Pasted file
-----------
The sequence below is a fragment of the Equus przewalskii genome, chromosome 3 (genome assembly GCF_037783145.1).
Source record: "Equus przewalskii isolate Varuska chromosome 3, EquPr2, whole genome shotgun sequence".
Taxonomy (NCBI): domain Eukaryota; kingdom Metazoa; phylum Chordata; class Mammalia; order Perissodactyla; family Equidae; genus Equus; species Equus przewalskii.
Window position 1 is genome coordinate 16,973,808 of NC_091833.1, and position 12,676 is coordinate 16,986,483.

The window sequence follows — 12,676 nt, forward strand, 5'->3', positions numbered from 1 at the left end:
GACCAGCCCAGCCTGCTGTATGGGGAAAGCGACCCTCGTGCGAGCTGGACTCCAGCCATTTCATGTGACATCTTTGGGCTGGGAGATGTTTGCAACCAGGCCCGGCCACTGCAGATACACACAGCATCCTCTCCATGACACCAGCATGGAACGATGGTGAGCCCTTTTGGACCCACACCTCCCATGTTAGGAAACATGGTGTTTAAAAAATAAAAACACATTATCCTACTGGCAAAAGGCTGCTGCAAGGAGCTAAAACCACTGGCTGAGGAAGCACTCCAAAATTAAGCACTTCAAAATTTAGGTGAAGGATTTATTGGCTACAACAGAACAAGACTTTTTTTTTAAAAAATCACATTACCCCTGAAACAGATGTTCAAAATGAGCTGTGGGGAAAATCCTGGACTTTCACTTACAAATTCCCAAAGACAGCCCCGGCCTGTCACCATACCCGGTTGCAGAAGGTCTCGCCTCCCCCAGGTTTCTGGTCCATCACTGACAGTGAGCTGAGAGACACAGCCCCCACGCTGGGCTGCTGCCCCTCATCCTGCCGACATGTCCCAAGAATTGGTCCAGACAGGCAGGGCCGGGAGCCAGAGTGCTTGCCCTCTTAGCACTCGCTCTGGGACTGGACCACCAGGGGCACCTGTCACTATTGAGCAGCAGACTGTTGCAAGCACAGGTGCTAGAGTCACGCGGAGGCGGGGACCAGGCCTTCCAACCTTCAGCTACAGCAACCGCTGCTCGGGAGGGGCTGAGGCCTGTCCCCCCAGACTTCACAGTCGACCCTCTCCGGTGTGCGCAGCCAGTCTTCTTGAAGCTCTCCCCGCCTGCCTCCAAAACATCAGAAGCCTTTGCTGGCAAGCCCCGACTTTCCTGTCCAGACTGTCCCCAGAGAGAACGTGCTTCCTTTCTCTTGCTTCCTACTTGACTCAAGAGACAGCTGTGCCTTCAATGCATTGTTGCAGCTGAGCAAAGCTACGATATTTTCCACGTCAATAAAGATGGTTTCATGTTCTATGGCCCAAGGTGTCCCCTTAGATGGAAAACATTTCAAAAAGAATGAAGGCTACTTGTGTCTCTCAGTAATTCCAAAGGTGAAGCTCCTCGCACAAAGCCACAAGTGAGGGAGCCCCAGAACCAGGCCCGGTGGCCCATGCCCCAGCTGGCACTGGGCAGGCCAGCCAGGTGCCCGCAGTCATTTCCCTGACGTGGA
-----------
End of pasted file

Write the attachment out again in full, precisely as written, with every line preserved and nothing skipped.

The sequence below is a fragment of the Equus przewalskii genome, chromosome 3 (genome assembly GCF_037783145.1).
Source record: "Equus przewalskii isolate Varuska chromosome 3, EquPr2, whole genome shotgun sequence".
Taxonomy (NCBI): domain Eukaryota; kingdom Metazoa; phylum Chordata; class Mammalia; order Perissodactyla; family Equidae; genus Equus; species Equus przewalskii.
Window position 1 is genome coordinate 16,973,808 of NC_091833.1, and position 12,676 is coordinate 16,986,483.

The window sequence follows — 12,676 nt, forward strand, 5'->3', positions numbered from 1 at the left end:
GACCAGCCCAGCCTGCTGTATGGGGAAAGCGACCCTCGTGCGAGCTGGACTCCAGCCATTTCATGTGACATCTTTGGGCTGGGAGATGTTTGCAACCAGGCCCGGCCACTGCAGATACACACAGCATCCTCTCCATGACACCAGCATGGAACGATGGTGAGCCCTTTTGGACCCACACCTCCCATGTTAGGAAACATGGTGTTTAAAAAATAAAAACACATTATCCTACTGGCAAAAGGCTGCTGCAAGGAGCTAAAACCACTGGCTGAGGAAGCACTCCAAAATTAAGCACTTCAAAATTTAGGTGAAGGATTTATTGGCTACAACAGAACAAGACTTTTTTTTTAAAAAATCACATTACCCCTGAAACAGATGTTCAAAATGAGCTGTGGGGAAAATCCTGGACTTTCACTTACAAATTCCCAAAGACAGCCCCGGCCTGTCACCATACCCGGTTGCAGAAGGTCTCGCCTCCCCCAGGTTTCTGGTCCATCACTGACAGTGAGCTGAGAGACACAGCCCCCACGCTGGGCTGCTGCCCCTCATCCTGCCGACATGTCCCAAGAATTGGTCCAGACAGGCAGGGCCGGGAGCCAGAGTGCTTGCCCTCTTAGCACTCGCTCTGGGACTGGACCACCAGGGGCACCTGTCACTATTGAGCAGCAGACTGTTGCAAGCACAGGTGCTAGAGTCACGCGGAGGCGGGGACCAGGCCTTCCAACCTTCAGCTACAGCAACCGCTGCTCGGGAGGGGCTGAGGCCTGTCCCCCCAGACTTCACAGTCGACCCTCTCCGGTGTGCGCAGCCAGTCTTCTTGAAGCTCTCCCCGCCTGCCTCCAAAACATCAGAAGCCTTTGCTGGCAAGCCCCGACTTTCCTGTCCAGACTGTCCCCAGAGAGAACGTGCTTCCTTTCTCTTGCTTCCTACTTGACTCAAGAGACAGCTGTGCCTTCAATGCATTGTTGCAGCTGAGCAAAGCTACGATATTTTCCACGTCAATAAAGATGGTTTCATGTTCTATGGCCCAAGGTGTCCCCTTAGATGGAAAACATTTCAAAAAGAATGAAGGCTACTTGTGTCTCTCAGTAATTCCAAAGGTGAAGCTCCTCGCACAAAGCCACAAGTGAGGGAGCCCCAGAACCAGGCCCGGTGGCCCATGCCCCAGCTGGCACTGGGCAGGCCAGCCAGGTGCCCGCAGTCATTTCCCTGACGTGGA